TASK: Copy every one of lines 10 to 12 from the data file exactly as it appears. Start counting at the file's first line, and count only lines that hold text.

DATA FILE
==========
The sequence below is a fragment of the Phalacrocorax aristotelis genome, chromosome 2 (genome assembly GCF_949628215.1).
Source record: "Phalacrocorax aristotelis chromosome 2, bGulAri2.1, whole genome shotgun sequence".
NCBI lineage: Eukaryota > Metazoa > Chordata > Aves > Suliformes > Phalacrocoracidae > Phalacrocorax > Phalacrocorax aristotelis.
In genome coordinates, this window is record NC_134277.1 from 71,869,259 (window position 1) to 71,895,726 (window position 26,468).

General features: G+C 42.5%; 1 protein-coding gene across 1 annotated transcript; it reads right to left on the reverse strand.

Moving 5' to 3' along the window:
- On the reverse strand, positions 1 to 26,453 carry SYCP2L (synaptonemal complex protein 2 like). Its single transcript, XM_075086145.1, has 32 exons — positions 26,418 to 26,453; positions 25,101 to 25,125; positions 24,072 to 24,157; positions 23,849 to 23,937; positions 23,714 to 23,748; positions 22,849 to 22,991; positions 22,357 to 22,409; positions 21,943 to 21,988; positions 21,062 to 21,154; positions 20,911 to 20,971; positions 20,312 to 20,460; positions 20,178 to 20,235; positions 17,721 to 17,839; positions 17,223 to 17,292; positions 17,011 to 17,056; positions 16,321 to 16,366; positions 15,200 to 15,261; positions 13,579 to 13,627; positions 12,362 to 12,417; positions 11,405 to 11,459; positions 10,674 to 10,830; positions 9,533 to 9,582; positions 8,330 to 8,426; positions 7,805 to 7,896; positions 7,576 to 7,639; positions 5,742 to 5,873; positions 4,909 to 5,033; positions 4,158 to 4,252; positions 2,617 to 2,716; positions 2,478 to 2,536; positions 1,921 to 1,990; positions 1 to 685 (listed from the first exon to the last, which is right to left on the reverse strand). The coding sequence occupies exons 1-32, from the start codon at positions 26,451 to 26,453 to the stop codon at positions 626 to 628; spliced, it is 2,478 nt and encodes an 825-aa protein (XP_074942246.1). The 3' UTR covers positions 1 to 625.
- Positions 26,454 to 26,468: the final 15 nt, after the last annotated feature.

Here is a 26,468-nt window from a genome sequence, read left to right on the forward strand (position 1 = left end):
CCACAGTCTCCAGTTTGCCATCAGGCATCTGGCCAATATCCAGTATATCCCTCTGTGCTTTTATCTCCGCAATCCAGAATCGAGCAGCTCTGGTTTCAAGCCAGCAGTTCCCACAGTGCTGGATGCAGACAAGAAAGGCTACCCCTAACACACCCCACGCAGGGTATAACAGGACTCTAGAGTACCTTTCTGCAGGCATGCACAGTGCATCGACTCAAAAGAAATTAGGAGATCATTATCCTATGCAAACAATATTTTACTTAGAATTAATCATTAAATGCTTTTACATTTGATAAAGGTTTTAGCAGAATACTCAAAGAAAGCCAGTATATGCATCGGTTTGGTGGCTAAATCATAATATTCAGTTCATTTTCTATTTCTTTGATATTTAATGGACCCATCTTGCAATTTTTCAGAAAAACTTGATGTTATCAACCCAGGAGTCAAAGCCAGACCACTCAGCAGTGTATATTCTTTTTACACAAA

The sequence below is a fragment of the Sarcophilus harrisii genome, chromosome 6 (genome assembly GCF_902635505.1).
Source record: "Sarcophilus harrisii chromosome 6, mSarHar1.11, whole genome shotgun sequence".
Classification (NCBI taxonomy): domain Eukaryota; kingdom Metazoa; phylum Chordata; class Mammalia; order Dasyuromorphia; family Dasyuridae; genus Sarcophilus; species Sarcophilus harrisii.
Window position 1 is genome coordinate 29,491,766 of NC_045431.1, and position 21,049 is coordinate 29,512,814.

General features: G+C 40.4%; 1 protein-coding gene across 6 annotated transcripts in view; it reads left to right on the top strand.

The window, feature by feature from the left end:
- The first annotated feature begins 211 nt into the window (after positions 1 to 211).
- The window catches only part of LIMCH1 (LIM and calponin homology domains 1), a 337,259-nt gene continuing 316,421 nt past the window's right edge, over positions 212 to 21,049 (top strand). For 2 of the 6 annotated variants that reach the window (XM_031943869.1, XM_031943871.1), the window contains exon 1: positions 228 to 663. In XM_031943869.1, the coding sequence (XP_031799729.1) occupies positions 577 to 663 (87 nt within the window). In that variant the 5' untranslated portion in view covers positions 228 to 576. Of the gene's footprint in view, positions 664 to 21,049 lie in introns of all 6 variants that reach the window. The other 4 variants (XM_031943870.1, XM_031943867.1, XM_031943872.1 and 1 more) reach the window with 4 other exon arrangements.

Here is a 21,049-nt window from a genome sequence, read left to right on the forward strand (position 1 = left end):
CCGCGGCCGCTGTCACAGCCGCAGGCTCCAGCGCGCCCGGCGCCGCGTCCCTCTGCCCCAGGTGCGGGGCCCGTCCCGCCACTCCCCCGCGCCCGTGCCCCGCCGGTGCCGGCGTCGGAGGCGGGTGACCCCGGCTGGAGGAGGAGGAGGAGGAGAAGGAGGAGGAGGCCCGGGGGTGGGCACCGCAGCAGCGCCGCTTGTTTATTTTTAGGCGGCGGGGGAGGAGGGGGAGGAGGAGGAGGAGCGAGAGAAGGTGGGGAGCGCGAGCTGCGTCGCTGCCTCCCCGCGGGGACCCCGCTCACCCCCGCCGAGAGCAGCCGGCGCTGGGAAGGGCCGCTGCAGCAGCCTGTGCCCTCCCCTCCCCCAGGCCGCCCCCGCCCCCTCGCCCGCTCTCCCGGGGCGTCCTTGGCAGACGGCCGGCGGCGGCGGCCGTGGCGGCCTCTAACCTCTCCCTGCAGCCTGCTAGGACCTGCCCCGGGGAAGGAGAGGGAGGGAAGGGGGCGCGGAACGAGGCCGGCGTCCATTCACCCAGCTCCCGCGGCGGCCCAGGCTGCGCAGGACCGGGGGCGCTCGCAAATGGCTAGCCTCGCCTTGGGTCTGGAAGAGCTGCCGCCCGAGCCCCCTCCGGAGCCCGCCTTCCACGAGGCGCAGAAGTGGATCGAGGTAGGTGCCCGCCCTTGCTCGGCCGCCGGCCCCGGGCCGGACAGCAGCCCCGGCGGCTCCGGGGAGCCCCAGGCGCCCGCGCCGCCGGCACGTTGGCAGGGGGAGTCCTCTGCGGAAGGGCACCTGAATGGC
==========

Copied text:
CCACAGTCTCCAGTTTGCCATCAGGCATCTGGCCAATATCCAGTATATCCCTCTGTGCTTTTATCTCCGCAATCCAGAATCGAGCAGCTCTGGTTTCAAGCCAGCAGTTCCCACAGTGCTGGATGCAGACAAGAAAGGCTACCCCTAACACACCCCACGCAGGGTATAACAGGACTCTAGAGTACCTTTCTGCAGGCATGCACAGTGCATCGACTCAAAAGAAATTAGGAGATCATTATCCTATGCAAACAATATTTTACTTAGAATTAATCATTAAATGCTTTTACATTTGATAAAGGTTTTAGCAGAATACTCAAAGAAAGCCAGTATATGCATCGGTTTGGTGGCTAAATCATAATATTCAGTTCATTTTCTATTTCTTTGATATTTAATGGACCCATCTTGCAATTTTTCAGAAAAACTTGATGTTATCAACCCAGGAGTCAAAGCCAGACCACTCAGCAGTGTATATTCTTTTTACACAAA

The sequence below is a fragment of the Sarcophilus harrisii genome, chromosome 6 (genome assembly GCF_902635505.1).
Source record: "Sarcophilus harrisii chromosome 6, mSarHar1.11, whole genome shotgun sequence".